Mountains represent one of the most inspiring and attractive natural features on the surface of the earth. Visually, they dominate the landscape. However, the increasing realization of the fragility of mountain areas because of changes in land use, management and climate, combined with an understanding of their importance for water and other natural resources, has resulted in a growing interest in mountain environments in recent years. Hence, Mountain Geomorphology represents a timely and unique contribution to the literature.
Written by a team of international experts, this book is divided into three sections, which consider historical, functional and applied mountain geomorphology from both global and local perspectives. Historical mountain geomorphology focuses on the evolution of landforms. Functional mountain geomorphology emphasises the interaction between processes and landforms, while applied mountain geomorphology concerns the interrelationships between geomorphological processes and society.
Mountain Geomorphology is a valuable source of information for students studying mountain geomorphology, and also for academics and research scientists interested in mountain environments.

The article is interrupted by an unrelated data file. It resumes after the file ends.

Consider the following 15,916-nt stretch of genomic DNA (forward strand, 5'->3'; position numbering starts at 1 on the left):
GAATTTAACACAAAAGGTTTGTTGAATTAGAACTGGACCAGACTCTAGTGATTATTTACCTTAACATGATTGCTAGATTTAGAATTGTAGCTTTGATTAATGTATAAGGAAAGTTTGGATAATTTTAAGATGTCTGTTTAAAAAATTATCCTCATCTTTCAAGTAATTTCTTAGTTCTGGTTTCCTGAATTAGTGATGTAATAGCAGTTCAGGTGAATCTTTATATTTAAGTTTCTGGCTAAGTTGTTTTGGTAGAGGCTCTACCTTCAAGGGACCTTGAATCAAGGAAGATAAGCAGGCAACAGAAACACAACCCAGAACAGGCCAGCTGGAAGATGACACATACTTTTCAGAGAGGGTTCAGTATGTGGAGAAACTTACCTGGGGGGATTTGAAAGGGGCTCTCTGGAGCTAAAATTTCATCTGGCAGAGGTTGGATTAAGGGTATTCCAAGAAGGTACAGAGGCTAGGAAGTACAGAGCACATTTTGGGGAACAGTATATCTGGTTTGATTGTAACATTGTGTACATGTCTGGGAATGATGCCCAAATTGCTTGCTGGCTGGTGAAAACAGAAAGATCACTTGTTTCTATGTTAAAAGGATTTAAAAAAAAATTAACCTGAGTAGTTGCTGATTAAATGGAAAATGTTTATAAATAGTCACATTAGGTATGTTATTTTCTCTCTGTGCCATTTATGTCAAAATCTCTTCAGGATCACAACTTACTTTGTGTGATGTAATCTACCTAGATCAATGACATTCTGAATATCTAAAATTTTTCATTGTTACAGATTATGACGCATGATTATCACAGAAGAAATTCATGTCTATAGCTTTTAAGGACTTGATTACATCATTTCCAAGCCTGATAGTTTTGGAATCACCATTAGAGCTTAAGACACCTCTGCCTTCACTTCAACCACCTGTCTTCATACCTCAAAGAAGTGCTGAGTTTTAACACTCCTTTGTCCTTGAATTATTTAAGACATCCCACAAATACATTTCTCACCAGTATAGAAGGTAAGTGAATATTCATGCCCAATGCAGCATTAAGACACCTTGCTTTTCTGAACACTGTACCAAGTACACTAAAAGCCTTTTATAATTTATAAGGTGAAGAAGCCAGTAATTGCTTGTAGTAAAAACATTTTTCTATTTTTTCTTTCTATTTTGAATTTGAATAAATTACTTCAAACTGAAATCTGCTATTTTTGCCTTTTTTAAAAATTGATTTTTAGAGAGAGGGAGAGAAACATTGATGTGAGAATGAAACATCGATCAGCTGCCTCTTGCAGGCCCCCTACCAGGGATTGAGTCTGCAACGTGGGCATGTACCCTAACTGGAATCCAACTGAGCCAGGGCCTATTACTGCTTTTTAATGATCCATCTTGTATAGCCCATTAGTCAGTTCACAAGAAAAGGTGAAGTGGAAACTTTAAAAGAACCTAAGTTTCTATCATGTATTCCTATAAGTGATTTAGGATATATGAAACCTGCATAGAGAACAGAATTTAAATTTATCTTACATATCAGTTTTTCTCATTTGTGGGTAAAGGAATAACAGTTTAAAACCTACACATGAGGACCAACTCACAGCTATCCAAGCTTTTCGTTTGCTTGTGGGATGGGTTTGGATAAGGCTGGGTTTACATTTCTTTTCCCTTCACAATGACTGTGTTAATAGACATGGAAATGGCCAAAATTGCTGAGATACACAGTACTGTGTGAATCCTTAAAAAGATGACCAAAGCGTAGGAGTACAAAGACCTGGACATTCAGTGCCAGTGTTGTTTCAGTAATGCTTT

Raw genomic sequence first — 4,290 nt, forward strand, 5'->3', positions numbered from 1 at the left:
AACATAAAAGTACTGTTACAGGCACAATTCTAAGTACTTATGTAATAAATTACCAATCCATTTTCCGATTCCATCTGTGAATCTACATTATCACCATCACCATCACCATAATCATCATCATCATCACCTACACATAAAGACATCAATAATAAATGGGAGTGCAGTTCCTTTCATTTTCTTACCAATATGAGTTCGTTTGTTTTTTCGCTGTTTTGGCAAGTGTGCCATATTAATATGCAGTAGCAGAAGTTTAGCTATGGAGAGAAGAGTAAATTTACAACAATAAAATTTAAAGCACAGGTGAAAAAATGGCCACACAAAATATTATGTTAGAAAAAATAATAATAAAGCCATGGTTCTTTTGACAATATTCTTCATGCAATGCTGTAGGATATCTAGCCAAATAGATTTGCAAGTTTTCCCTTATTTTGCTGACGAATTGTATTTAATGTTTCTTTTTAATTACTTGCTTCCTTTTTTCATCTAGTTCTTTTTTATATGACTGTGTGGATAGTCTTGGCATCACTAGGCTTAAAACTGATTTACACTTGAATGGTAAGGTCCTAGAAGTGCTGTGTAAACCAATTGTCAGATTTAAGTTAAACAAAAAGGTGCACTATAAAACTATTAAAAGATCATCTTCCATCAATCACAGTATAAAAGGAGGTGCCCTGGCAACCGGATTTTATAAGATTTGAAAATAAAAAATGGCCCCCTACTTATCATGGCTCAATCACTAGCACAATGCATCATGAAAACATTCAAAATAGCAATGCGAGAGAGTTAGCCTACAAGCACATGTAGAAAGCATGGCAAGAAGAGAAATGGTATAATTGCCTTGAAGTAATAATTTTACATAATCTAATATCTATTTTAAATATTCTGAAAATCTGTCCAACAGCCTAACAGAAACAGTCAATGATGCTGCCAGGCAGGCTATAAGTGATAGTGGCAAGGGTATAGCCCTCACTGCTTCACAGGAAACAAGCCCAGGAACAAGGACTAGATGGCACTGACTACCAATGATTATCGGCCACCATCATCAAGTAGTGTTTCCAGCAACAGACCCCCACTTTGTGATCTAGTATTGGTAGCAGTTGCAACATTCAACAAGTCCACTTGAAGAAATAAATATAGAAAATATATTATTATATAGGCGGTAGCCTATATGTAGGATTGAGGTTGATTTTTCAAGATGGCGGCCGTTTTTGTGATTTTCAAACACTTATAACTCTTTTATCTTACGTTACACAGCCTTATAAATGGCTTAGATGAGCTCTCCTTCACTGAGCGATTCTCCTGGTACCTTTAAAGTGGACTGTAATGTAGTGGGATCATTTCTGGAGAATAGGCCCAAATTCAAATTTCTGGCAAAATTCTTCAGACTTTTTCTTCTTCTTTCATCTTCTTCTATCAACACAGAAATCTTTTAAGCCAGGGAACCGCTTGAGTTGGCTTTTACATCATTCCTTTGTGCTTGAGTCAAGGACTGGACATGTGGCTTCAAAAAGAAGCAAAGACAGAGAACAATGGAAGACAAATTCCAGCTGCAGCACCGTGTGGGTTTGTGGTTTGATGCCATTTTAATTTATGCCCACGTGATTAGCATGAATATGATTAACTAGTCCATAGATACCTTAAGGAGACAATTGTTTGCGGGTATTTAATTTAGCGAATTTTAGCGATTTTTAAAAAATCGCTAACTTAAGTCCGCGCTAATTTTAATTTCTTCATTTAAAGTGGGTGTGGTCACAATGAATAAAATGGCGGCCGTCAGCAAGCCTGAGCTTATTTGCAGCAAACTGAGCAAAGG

Table of Contents
Part 1 Introduction
Chapter 1 An introduction to mountain geomorphology
Philip N. Owens and Olav Slaymaker
Part 2 Historical Mountain Geomorphology
Chapter 2 Cenozoic evolution of global mountain systems
Lewis A. Owen
Chapter 3 The evolution of mountains on passive continental margins
Chapter 4 The evolution of the mountains of New Zealand
Paul W. Williams
Part 3 Functional Mountain Geomorphology
Chapter 5 Processes, rates and patterns of mountain belt erosion
Niels Hovius, Dimitri Lague and Simon Dadson
Chapter 6 Mechanical and chemical denudation in mountain systems
Chapter 7 Hillslope hydrology and mass movements in the Japanese Alps
Chapter 8 Glacial lake outburst floods in mountain environments
Part 4 Applied Mountain Geomorphology
Chapter 9 Geomorphic hazards in mountain environments
Chapter 10 Mountain hazards in China
Chapter 11 Geomorphic processes and hazards on volcanic mountains
Part 5 Mountain Geomorphology and Global Environmental Change
Chapter 12 Mountain geomorphology and global environmental change
Olav Slaymaker and Philip N. Owens
Philip N. Owens is a Senior Research Fellow with the National Soil Resources Institute, Cranfield University, North Wyke Research Station, Devon, UK
Olav Slaymaker is Professor of Geography in the Department of Geography, University of British Columbia, Vancouver, Canada
This book is a valuable source of information for students studying mountain geomorphology, and also for academics and research scientists interested in mountain environments.
- January issue
"Given the modest price it definitely represents a useful student text for any course dealing with mountain hazards/mountain environments and is a useful library addition."
The Geographical Journal